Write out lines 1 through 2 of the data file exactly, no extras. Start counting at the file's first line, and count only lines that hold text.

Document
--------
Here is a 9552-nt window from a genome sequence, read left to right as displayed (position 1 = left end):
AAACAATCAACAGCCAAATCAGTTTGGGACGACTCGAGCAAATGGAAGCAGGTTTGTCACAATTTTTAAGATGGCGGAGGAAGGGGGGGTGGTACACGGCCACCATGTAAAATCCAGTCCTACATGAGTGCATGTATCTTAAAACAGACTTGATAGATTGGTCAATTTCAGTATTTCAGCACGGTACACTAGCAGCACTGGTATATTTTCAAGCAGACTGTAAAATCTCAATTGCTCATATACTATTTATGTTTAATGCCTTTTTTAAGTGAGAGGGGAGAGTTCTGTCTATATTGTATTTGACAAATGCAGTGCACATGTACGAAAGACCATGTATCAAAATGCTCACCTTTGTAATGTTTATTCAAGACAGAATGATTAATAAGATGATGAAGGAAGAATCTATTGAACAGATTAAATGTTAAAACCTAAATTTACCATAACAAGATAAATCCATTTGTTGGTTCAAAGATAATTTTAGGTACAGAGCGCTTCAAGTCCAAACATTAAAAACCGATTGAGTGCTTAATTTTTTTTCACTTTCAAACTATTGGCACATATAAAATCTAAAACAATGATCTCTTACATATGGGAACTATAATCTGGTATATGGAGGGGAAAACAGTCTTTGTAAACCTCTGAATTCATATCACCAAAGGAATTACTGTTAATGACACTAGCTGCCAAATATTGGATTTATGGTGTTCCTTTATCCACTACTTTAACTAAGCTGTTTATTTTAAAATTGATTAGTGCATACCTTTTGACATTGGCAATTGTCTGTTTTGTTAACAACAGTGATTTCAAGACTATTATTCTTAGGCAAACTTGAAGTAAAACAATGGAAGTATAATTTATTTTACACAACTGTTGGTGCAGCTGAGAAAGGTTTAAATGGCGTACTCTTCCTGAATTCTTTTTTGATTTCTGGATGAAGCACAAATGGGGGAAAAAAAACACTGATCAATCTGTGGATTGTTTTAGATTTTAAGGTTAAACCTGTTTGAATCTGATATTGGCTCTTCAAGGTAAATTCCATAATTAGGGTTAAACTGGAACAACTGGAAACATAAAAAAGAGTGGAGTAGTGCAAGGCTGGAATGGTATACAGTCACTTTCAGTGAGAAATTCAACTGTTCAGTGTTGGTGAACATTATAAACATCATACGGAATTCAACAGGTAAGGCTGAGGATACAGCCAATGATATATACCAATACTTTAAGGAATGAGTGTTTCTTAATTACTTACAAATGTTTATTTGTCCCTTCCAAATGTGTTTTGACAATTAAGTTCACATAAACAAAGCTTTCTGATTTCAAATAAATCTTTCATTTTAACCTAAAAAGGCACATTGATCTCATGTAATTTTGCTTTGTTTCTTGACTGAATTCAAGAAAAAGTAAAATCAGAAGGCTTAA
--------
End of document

Here is a 9552-nt window from a genome sequence, read left to right as displayed (position 1 = left end):
AAACAATCAACAGCCAAATCAGTTTGGGACGACTCGAGCAAATGGAAGCAGGTTTGTCACAATTTTTAAGATGGCGGAGGAAGGGGGGGTGGTACACGGCCACCATGTAAAATCCAGTCCTACATGAGTGCATGTATCTTAAAACAGACTTGATAGATTGGTCAATTTCAGTATTTCAGCACGGTACACTAGCAGCACTGGTATATTTTCAAGCAGACTGTAAAATCTCAATTGCTCATATACTATTTATGTTTAATGCCTTTTTTAAGTGAGAGGGGAGAGTTCTGTCTATATTGTATTTGACAAATGCAGTGCACATGTACGAAAGACCATGTATCAAAATGCTCACCTTTGTAATGTTTATTCAAGACAGAATGATTAATAAGATGATGAAGGAAGAATCTATTGAACAGATTAAATGTTAAAACCTAAATTTACCATAACAAGATAAATCCATTTGTTGGTTCAAAGATAATTTTAGGTACAGAGCGCTTCAAGTCCAAACATTAAAAACCGATTGAGTGCTTAATTTTTTTTCACTTTCAAACTATTGGCACATATAAAATCTAAAACAATGATCTCTTACATATGGGAACTATAATCTGGTATATGGAGGGGAAAACAGTCTTTGTAAACCTCTGAATTCATATCACCAAAGGAATTACTGTTAATGACACTAGCTGCCAAATATTGGATTTATGGTGTTCCTTTATCCACTACTTTAACTAAGCTGTTTATTTTAAAATTGATTAGTGCATACCTTTTGACATTGGCAATTGTCTGTTTTGTTAACAACAGTGATTTCAAGACTATTATTCTTAGGCAAACTTGAAGTAAAACAATGGAAGTATAATTTATTTTACACAACTGTTGGTGCAGCTGAGAAAGGTTTAAATGGCGTACTCTTCCTGAATTCTTTTTTGATTTCTGGATGAAGCACAAATGGGGGAAAAAAAACACTGATCAATCTGTGGATTGTTTTAGATTTTAAGGTTAAACCTGTTTGAATCTGATATTGGCTCTTCAAGGTAAATTCCATAATTAGGGTTAAACTGGAACAACTGGAAACATAAAAAAGAGTGGAGTAGTGCAAGGCTGGAATGGTATACAGTCACTTTCAGTGAGAAATTCAACTGTTCAGTGTTGGTGAACATTATAAACATCATACGGAATTCAACAGGTAAGGCTGAGGATACAGCCAATGATATATACCAATACTTTAAGGAATGAGTGTTTCTTAATTACTTACAAATGTTTATTTGTCCCTTCCAAATGTGTTTTGACAATTAAGTTCACATAAACAAAGCTTTCTGATTTCAAATAAATCTTTCATTTTAACCTAAAAAGGCACATTGATCTCATGTAATTTTGCTTTGTTTCTTGACTGAATTCAAGAAAAAGTAAAATCAGAAGGCTTAA